If you’ve decided you want to become a tattoo artist, it’s important to recognize right away that this isn’t a vocation you can just jump into it. Rather, one to three years of training and apprenticeship is involved.
Get your portfolio ready
Like many creative fields, a tattoo apprenticeship starts off by compiling a portfolio of your artwork, which should feature approximately 25 to 50 pages of your drawings, paintings and other tattoo-related sketches. Once you have that portfolio compiled, you can begin to share it. “The next step would be going around to local shops and showing the owner/ manager your work and asking if they were looking to take on an apprentice” says Liz Kantner, who owns the tattoo shop Divination in Asheville, NC with Chris Evans.
“Approach it with respect and reverence. Be humble. Take advice from the other artists at the shop, every artist has something to offer you,” says Tyson Weed of Sentient Tattoo Collective in Tempe, AZ
“It’s also important to do research for your own area, and see what requirements exist there for apprenticeships. Apprenticeship has changed a lot in recent years, and some states (e.g., Oregon) now require or prefer graduation from a tattoo school instead of apprenticeship,” says D. Angus Vail, co-author of Customizing the Body: The Art and Culture of Tattooing.
Find an apprenticeship
Traditionally, one would earn an apprenticeship by hanging around a shop for a long time and getting tattooed there, explains Vail. “Sometimes artists will offer apprenticeships, but more frequently collectors ask for them. The collector/apprentice would then pay the artist—$10,000 was not an uncommon amount for a long time—for the privilege of having access to the process and asking questions,” he adds.
But don’t expect to be doing a lot of art while you are there, especially at first. “It’s a lot of time cleaning toilets. Eventually, you learn how to make needles; then you learn how to build and/or tune machines. It’s a long time before you get to practice drawing. It will often be more than a year before you get to tattoo anyone. You always start on yourself. After awhile you get to tattoo friends for free in the shop and under supervision. When you start working on the public, you’ll frequently be limited to small tattoos for at least a year. Most apprenticeships used to come with a 5/5 contract,” says Vail who explains that means you had to work for your training artist for five years, and when you finished, you had to move at least five miles from the shop.
And the length of that apprenticeship will vary for different people. “The length of your apprenticeship depends on your motivation and how much time you’re willing to put in. For me, I was able to get through my apprenticeship in seven months but that was being there open to close, seven days a week. In my opinion, an apprenticeship is the only way to become a tattoo artist,” says Weed.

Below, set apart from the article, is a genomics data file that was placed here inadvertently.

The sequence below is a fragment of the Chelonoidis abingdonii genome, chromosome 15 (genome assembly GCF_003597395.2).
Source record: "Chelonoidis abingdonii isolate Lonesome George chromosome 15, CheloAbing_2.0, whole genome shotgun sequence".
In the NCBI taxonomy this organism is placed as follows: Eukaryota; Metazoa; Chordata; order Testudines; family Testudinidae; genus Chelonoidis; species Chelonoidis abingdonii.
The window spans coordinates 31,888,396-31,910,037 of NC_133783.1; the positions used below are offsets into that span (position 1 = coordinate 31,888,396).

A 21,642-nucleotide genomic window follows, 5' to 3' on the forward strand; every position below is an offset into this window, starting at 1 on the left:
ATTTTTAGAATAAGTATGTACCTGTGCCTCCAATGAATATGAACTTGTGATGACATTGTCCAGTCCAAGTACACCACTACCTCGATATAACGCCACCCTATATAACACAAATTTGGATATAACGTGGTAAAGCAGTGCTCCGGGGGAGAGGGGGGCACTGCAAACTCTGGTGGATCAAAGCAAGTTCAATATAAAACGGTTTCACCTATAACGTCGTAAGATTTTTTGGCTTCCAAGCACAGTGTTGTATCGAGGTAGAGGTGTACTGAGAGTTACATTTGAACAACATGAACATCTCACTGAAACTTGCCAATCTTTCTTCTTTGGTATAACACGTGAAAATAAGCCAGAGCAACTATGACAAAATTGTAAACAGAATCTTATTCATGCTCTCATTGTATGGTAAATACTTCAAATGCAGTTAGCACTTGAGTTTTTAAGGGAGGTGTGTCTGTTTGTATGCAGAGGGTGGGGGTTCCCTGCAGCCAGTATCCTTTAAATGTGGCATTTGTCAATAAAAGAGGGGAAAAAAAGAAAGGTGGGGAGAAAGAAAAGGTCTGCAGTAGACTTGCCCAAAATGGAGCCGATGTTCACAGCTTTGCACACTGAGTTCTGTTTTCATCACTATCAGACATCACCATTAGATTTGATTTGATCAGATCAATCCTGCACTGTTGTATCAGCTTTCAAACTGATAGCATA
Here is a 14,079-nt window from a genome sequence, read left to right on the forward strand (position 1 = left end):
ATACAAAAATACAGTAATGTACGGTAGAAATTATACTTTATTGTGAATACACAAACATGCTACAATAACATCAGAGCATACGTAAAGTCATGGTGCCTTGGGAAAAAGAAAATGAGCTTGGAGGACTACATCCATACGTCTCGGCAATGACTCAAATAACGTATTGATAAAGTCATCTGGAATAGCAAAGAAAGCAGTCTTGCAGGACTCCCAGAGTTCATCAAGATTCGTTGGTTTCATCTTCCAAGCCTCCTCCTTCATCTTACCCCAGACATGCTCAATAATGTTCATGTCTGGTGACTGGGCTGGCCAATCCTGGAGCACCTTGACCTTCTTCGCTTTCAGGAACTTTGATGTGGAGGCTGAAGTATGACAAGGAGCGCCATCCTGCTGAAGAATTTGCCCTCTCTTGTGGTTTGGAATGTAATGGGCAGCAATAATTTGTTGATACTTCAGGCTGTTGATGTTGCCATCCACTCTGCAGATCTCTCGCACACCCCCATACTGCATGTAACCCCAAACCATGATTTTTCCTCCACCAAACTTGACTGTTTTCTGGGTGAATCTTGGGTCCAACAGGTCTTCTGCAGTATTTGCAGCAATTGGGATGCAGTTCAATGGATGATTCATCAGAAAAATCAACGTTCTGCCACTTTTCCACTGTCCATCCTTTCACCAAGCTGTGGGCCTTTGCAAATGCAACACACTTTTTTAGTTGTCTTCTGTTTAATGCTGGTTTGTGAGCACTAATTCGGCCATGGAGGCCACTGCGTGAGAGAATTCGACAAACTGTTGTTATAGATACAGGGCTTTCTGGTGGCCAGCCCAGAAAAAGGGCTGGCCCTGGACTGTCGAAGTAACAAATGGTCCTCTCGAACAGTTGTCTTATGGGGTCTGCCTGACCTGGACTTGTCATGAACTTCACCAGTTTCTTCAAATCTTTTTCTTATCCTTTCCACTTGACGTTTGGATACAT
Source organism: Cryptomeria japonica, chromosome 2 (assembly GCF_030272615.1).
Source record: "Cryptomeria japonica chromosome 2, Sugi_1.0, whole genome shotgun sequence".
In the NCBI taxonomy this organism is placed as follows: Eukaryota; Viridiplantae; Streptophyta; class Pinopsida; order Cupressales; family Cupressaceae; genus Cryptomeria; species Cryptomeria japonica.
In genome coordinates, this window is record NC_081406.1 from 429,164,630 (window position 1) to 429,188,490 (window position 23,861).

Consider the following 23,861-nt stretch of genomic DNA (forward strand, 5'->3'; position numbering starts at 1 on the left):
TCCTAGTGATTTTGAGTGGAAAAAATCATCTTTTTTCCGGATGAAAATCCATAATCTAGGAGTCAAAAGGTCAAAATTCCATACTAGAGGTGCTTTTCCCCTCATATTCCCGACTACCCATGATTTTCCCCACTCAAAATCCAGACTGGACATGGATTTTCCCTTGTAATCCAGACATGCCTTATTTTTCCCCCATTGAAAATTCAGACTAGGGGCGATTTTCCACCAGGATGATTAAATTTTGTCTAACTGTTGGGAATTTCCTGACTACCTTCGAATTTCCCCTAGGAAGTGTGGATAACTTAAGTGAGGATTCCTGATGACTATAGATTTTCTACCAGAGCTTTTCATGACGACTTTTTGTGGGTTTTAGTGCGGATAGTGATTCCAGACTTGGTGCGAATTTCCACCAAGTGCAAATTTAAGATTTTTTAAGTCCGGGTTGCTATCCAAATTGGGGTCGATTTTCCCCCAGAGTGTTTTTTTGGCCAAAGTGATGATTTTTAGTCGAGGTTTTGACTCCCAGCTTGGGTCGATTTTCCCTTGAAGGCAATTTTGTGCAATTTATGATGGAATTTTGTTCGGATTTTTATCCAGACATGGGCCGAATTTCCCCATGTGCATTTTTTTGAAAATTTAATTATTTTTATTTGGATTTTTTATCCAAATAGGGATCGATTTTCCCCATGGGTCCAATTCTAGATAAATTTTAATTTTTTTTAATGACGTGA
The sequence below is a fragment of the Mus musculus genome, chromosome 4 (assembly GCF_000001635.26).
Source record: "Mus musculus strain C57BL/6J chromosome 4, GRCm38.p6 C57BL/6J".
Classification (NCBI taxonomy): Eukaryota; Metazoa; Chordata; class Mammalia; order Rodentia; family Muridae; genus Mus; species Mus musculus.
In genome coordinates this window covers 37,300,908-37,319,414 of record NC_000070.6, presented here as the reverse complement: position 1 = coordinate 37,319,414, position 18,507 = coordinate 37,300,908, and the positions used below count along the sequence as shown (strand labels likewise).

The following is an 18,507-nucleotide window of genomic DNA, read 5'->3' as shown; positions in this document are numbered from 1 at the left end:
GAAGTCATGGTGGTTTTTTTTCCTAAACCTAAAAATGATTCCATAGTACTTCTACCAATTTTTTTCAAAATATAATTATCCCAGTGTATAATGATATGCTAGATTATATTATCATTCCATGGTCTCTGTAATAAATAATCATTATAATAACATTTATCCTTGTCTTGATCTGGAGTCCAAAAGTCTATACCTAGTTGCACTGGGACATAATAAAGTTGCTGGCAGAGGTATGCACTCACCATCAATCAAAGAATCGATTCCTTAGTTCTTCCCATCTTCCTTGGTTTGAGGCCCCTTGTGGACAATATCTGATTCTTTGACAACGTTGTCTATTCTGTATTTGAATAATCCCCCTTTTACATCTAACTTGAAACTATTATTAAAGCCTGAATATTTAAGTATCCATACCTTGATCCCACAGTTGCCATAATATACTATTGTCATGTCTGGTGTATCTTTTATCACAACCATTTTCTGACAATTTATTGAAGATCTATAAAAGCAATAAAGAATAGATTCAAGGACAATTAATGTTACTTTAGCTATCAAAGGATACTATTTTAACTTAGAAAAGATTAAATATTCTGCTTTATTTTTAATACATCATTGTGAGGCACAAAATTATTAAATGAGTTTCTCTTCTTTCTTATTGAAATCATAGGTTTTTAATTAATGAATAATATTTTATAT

Expect the hours will be long, too. “You are expected to be at the shop the same hours your mentor keeps, some may be flexible on a part time work schedule,” says Kantner. Usually apprentices have other jobs. “When I was apprenticing I would work my job that paid in the morning until noon and then would be at the shop until my mentor finished—as late as midnight some nights. Set up and breakdown work space for mentor and then while he was tattooing, if he wanted me to watch and ask questions I would, otherwise I’d be drawing, painting or cleaning,” she adds.
A lot has changed in the tattoo world since those rough outlines, standards and ethical codes, though. “Your best bet really is to talk to different artists from a variety of different states to find out how it’s done in their respective locations. Regulation goes by state, so standards and laws will vary at least by state. Some states, it may vary by county,” says Vail.
The key is to be persistent when trying to get that apprenticeship you want. “If your art isn’t up to a level they [the artist you are seeking an apprenticeship with] believe it should be ask for constructive criticism and put in the hours to improve,” says Kantner.
Remember: first impressions count
Just like any job, especially when you are making a first impression, you need to put your best effort forward. You are expected to always be doing something productive. “If you aren’t talking to clients and getting them set up to be tattooed by an artist in the shop you should be honing your skills and drawing flash, the term for popular tattooable imagery—mostly in the American traditional style, meaning strong outline and solid coloring,” says Kantner. If you aren’t doing that you should be cleaning. “An apprenticeship in the tattoo world is still done how they have been for the last 30 years,” says Kantner. It will be tough, but the payoff is one hundred percent worth it.
If it feels like the shop you are visiting is giving you a hard time and are being tough on you, don’t take it personally. This is all part of the learning process. They are tough for a reason, to weed out the people who aren’t completely serious about progressing the craft of tattooing. “You may not even pick up a tattoo machine until you are a year into your apprenticeship because your drawing and technique needs to be adapted to tattooing,” says Kantner. “If your art is there and you have the drive then tattooing is a great way to make money in the arts. Just know that the path is not an easy one when done correctly.”
Ultimately, be prepared for a long journey. No one becomes a tattoo artist overnight and it’s a lot of work to get to the place you want to ultimately be. Becoming a tattoo artist takes between one and three years of apprenticing under a master tattooist. And that’s time you will need to be working hard and also be working elsewhere to support yourself: Tattoo apprenticeships are earned and are unpaid internships. But ultimately, it’s going to be so worth it. You’ll be the tattoo artist you admire.